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Originally Posted by danski0224
I do not know how old the DeWalt brand name is. However, I do remember the new introduction at retail stores. Maybe it was just "new to me".
The story, as I understand it, is:
DeWalt built a saw with a great rep with contractors
(I believe it was regional, at that time we did not see them out here)
Black & Decker's rep with contractors was...well...not good at all
You wouldn't see one on a job site
No matter what B&D did the contractor's wouldn't touch them
So B&D bought DeWalt and expanded their new (beefier contractor grade) product line
So the DeWalt name is old, but you easily could remember the "introduction" of DeWalt tools
 
  #15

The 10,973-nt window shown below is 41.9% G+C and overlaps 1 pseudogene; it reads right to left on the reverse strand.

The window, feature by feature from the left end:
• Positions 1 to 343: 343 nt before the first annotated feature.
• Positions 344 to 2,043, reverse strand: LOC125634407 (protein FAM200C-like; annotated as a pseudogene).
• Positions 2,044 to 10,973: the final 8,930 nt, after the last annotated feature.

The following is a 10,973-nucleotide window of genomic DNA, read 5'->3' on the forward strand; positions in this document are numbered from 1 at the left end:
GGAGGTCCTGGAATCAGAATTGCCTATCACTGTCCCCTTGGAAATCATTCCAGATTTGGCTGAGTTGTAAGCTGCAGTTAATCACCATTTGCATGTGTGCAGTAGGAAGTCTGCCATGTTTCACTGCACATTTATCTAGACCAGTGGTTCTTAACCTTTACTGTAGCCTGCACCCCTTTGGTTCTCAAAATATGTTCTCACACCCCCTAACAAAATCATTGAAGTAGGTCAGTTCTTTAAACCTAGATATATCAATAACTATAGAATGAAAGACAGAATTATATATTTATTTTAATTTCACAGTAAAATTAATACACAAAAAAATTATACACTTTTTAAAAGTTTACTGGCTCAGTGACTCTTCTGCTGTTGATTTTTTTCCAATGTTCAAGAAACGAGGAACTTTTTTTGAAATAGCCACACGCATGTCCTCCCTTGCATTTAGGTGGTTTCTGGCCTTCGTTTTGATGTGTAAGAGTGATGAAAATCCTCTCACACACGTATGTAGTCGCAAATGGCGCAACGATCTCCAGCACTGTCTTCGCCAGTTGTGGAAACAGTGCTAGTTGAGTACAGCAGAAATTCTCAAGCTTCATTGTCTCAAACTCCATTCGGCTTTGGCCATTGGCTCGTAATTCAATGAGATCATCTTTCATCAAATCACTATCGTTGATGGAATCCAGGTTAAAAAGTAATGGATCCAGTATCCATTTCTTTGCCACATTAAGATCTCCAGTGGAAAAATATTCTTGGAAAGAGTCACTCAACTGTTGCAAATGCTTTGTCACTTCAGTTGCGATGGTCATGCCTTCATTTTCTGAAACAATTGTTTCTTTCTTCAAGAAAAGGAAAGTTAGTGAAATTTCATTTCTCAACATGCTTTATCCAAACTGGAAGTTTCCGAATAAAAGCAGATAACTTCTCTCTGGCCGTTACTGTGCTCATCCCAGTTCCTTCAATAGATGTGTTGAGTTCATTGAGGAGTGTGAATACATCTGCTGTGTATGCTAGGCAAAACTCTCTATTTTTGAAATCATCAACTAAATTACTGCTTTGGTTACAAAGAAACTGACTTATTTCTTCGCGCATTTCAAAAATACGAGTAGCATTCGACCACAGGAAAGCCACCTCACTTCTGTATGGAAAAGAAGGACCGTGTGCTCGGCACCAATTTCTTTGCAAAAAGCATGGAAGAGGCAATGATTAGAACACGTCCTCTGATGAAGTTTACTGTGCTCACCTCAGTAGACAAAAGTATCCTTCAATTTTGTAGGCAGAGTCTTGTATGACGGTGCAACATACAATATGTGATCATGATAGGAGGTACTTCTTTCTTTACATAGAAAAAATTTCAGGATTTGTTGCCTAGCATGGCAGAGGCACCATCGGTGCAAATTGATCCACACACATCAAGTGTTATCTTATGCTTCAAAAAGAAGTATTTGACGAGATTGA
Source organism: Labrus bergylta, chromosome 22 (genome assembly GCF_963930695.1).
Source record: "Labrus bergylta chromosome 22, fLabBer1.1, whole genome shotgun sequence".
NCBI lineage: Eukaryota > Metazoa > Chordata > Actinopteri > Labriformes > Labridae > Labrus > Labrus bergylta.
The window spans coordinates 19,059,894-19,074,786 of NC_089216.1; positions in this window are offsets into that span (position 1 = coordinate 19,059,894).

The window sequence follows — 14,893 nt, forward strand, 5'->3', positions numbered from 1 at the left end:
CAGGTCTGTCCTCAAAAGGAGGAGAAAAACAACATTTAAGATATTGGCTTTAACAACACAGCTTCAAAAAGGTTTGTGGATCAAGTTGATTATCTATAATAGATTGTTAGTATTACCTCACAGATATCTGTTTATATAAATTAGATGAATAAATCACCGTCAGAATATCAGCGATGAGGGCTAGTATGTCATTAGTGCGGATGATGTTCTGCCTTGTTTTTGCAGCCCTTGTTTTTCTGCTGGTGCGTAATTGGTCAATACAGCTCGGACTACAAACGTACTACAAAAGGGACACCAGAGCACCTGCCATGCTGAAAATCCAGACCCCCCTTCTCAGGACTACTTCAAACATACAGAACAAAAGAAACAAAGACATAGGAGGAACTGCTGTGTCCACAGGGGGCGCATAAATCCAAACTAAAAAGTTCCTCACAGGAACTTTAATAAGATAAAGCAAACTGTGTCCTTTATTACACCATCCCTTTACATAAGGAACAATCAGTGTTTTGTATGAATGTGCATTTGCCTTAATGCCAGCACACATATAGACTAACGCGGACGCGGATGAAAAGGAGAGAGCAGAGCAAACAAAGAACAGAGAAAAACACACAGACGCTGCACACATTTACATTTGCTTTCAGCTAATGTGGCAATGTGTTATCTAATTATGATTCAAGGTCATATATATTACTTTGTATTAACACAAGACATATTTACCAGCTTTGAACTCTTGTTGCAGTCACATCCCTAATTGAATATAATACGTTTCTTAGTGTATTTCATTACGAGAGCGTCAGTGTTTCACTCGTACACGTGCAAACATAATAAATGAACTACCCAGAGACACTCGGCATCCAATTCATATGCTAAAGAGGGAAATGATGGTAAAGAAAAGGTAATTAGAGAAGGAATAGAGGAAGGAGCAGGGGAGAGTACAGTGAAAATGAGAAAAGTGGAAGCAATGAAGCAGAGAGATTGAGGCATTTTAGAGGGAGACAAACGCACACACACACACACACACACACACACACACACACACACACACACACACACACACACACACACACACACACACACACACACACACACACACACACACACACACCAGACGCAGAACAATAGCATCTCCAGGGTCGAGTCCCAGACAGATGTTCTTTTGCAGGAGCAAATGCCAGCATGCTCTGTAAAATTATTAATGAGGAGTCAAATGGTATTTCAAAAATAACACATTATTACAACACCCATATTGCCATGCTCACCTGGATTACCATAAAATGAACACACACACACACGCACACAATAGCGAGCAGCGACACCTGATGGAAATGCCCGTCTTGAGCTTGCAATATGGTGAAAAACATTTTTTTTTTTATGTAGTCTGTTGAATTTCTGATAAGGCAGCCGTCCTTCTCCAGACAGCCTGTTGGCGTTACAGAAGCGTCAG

Old 08-08-05, 04:30 PM
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you could go on ebay and get the Ridgid 12v with batteries and charger for like $50 USD or so.....

I bought a Ridgid 12v to use around the house on little stuff and have had no problem with it at all. If you like the Firestorm, you'll love the 12v Ridgid. Lifetime warranty now as well....

Heck, I will even get you one if you need me to...It's light and hard to beat at the price. Heck HD is selling the 12v right angle driver and the 12v drill for $129 USD....with the lifetime warranty..I dunno but that sounds good to me. Walk in and get me q new drill when this one breaks..
 
  #16  
Old 08-08-05, 06:03 PM
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the rigid warranty isnt transferable , so if you buy one on ebay , no lifetime warranty (or warranty of any kind other than what the seller provides )

might want to check out the forums at the rigid site , lots of unhappy campers there .
 
  #17  
Old 08-09-05, 12:22 AM
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There can be plenty of difference between a quality cordless drill and a cheapie. The gearing, quality of the housing and chuck as well as battery quality all come into play. It also depends on what kind of duty it sees.